Jason Issertell, PEMBA’12
“In high school, I was both the jock and the dork,” says Jason Issertell (PEMBA ’12). “Football season ended around Thanksgiving, just in time for FIRST Robotics season.” The FIRST competition is a battle between teams of high school students to see who can build the best robot using sophisticated engineering principles. Jason was the captain of his school’s FIRST team, as well as an all-star football player. “Robotics competitions in high school were like sports for dorks,” he says with a laugh.
“The connection between all the things I love is the competition behind them,” he explains. “In sports the competitive aspect is obvious, but even with engineering, we didn’t just build robots; we competed against other schools for the best robot.”
“For the first time, I worked on the engineering and the business side of things, which really opened my eyes.”
Growing up in Merrimack, New Hampshire, Jason spent a lot of time building forts in his backyard. “I really love building things. It’s been a theme for me from the beginning.” After he entered the University of Rhode Island, majoring in mechanical engineering and playing football, he realized that his two loves were both full-time commitments, and academics eventually won out.
Jason theorizes that it’s his love for competition that drives him in business too. But he can pinpoint his business interest even more specifically than that. He tells the story of how he joined General Electric as an aircraft engine design engineer after a stint as a mechanical engineer at General Dynamics. At GE, where he works as a team leader, he joined a project with an unusually large scope for someone in his position, involving considerations like profitability and cost reduction that were new for him. His cross-functional team created a way to use robotic technologies to make parts, saving GE significant time and money.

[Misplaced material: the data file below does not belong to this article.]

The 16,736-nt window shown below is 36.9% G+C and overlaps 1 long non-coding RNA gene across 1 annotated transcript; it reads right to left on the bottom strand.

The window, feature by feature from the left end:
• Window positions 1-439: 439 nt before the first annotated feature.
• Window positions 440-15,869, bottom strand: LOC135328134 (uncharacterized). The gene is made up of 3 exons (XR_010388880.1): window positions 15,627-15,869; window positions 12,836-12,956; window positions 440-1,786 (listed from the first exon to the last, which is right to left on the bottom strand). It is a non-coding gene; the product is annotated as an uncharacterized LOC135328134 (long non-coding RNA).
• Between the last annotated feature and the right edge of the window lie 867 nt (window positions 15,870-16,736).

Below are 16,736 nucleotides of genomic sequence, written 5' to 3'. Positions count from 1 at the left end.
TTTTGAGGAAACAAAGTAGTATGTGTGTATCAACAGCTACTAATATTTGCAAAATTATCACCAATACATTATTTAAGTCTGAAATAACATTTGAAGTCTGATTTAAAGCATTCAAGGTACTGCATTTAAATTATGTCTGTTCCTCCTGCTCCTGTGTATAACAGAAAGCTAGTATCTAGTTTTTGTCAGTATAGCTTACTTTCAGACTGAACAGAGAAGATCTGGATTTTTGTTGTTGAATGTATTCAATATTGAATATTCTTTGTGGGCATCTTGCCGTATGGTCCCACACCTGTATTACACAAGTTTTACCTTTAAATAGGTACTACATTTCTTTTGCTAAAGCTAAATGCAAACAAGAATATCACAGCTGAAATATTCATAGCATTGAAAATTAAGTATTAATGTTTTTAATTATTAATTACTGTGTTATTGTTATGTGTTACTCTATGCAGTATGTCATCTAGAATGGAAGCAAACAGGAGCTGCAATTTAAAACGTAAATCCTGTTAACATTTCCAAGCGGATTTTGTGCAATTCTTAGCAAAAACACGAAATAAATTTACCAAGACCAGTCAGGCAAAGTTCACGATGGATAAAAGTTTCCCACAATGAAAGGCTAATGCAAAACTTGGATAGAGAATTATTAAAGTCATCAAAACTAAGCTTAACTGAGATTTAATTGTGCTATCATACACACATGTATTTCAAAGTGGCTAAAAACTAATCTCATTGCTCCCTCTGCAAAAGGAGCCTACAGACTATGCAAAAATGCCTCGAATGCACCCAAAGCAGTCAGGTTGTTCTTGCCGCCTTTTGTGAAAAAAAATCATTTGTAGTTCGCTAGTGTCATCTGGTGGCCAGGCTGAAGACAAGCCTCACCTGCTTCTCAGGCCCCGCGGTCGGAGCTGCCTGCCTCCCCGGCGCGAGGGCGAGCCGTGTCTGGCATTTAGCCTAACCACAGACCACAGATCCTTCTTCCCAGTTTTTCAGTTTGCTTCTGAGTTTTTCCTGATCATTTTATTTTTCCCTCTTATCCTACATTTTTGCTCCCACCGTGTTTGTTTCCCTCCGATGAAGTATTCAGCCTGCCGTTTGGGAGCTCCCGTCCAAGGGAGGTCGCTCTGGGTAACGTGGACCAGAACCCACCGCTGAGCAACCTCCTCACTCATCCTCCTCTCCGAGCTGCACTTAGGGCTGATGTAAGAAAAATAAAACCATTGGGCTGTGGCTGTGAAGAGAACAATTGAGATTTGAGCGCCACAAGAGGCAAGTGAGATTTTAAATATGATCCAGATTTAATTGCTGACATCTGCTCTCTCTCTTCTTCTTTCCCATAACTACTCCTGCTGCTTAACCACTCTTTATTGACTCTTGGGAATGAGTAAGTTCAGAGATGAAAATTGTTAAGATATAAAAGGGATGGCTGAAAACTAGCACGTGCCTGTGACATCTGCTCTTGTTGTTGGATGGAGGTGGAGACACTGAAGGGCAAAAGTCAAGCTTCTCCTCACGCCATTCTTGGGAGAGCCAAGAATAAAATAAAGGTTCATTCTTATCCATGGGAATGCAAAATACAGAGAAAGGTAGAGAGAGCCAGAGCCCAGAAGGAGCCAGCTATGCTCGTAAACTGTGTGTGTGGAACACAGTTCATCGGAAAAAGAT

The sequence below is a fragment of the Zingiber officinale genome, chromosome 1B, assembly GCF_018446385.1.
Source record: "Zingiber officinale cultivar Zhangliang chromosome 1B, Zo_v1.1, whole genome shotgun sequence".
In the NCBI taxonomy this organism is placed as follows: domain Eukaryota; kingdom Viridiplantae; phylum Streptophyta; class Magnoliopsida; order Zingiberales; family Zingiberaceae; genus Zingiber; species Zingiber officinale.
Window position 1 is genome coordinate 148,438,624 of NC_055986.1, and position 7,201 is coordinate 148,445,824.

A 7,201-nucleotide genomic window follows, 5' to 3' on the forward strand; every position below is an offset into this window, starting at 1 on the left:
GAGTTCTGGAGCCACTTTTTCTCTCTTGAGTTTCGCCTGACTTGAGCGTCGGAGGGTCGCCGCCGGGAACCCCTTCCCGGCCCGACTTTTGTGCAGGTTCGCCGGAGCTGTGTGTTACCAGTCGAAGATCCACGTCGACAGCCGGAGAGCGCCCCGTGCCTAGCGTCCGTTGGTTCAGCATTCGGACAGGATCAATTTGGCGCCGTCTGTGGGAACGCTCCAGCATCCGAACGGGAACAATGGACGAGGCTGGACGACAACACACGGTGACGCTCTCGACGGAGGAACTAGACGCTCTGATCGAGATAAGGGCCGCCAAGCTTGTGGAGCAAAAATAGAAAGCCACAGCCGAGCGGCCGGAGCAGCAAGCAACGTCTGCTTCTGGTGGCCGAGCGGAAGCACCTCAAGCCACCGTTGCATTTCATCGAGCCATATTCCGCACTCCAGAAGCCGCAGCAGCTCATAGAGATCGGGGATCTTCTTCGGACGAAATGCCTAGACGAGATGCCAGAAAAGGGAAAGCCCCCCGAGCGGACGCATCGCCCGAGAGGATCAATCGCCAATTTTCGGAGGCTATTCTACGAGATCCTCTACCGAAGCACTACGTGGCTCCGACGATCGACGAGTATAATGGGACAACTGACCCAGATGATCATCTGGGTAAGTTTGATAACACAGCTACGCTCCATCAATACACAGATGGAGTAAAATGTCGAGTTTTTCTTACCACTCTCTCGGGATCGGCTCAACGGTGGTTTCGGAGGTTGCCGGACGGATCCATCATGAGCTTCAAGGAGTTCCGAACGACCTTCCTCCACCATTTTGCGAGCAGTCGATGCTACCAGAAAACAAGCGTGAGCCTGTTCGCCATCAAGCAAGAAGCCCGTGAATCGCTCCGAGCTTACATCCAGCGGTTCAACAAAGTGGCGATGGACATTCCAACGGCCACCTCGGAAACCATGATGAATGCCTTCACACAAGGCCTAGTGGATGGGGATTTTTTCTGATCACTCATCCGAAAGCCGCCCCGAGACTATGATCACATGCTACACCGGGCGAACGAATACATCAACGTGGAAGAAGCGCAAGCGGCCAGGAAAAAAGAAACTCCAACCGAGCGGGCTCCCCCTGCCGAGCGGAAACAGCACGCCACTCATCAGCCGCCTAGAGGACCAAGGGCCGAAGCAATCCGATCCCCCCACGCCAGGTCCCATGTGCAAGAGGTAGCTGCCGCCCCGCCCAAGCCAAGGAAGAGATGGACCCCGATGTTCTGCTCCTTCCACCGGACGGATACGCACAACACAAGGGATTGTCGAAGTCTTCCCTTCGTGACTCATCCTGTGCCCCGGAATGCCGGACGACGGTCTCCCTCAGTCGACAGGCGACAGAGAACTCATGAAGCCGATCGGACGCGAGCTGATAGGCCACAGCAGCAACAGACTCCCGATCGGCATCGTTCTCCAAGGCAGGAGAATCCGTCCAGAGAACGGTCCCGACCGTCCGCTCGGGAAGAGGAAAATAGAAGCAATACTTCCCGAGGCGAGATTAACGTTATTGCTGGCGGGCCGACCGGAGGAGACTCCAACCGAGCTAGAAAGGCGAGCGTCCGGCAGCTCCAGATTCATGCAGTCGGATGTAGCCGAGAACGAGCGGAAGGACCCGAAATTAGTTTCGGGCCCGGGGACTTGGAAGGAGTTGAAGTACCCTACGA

“For the first time, I worked on the engineering and the business side of things, which really opened my eyes to all the other aspects of a business I’d been missing. I realized that engineering was directly connected to all of them, and that, taken as a whole, they ultimately fueled business competition in the market. I liked that.
“In engineering school, you always stay within the box of engineering. That project sparked my desire to earn an MBA in supply chain management. I wanted to take it to the next level.” Thus he joined the BU MBA program as a part-time student.
In his spare time, Jason is an avid East Coast surfer, obsessed from the first time he ever touched a board. Yes, you read that right—an East Coast surfer. He surfs all year long in New England waters, keeping warm with high-tech wet suits. “When I first started surfing, I told myself that I’d stop in October when it starts to get cold. But then I put on some extra layers and kept going. Suddenly it was December and I thought, ‘Well, spring isn’t too far now.’ I just can’t tear myself away.”
If Jason’s fantasy career of owning a business that produces high-tech sportswear and equipment becomes a reality, he may not have to tear himself away from anything he loves.